“Physical audit” is defined as an “audit of payroll, whether conducted at the policyholder’s location or at a remote site, that is based upon an auditor’s examination of the policyholder’s books of accounts and original payroll records (in either electronic or hard copy form), as necessary to determine and verify the exposure amounts by classification.”

Additionally, the threshold for experience rating or to have an X-Mod, has been reduced to $9,700 in annual premium from $10,000.

The eligibility rating threshold is the amount of payroll developed during the experience period in each classification multiplied by the expected loss rates for each class. If the total for all assigned classes is at or above the threshold, then the employer is eligible for an X-Mod.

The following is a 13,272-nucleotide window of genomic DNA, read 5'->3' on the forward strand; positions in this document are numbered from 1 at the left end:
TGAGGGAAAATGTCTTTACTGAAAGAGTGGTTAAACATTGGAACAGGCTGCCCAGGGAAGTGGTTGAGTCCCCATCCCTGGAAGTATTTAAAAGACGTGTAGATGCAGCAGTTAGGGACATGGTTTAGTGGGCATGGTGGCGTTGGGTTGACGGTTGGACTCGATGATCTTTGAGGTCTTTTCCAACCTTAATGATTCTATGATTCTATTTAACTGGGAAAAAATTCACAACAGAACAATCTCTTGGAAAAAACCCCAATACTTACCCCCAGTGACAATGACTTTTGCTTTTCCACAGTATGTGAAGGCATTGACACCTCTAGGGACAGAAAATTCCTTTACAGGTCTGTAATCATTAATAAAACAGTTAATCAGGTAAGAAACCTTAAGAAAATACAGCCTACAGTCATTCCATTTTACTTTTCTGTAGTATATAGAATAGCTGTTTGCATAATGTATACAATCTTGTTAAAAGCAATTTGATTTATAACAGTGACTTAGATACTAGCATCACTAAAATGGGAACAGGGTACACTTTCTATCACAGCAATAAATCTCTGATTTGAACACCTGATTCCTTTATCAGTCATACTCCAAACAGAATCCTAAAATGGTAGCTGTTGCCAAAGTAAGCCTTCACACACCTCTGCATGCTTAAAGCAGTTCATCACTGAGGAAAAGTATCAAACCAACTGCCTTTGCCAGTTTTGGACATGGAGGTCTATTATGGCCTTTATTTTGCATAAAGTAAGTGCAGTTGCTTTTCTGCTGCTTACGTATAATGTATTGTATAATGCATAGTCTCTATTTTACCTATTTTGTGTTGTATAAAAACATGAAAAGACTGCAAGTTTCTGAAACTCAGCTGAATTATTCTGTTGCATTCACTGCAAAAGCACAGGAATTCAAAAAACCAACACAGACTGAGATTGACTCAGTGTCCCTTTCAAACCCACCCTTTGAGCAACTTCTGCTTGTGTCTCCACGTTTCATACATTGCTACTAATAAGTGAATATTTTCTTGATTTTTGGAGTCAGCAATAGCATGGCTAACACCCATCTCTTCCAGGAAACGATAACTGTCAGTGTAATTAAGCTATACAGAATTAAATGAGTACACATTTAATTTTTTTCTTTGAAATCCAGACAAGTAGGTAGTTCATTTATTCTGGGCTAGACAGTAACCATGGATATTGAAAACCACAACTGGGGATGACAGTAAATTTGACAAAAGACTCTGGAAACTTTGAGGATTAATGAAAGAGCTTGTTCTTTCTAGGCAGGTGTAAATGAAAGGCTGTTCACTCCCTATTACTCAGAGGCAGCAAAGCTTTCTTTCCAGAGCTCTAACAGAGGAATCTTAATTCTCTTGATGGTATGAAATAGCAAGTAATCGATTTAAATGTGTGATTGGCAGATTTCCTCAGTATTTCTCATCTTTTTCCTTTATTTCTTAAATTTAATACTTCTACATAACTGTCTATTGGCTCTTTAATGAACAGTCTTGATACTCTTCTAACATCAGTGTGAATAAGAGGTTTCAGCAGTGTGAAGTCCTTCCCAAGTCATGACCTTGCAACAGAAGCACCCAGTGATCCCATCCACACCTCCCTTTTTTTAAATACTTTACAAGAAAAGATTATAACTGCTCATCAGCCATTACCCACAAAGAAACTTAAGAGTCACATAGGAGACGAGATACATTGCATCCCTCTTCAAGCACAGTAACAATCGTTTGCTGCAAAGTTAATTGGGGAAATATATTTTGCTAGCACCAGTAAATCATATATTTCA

Changes to dual-wage class codes

The insurance commissioner in September also approved the Rating Bureau’s recommendations for changes to a number of construction dual-wage class codes.

While most workers’ comp classes have one rate, in some classes the difference in claims costs between high- and lower-wage workers is so great that a dual-wage classification is needed. In those cases, the workers above the threshold rate are assigned one rate, while those below that threshold are assigned a higher rate.

This is usually because the higher-wage workers are generally more experienced and tend to suffer fewer workplace injuries compared to those below the threshold.

The new thresholds are for 14 construction classifications, and any workers above the threshold will have a lower rate applied.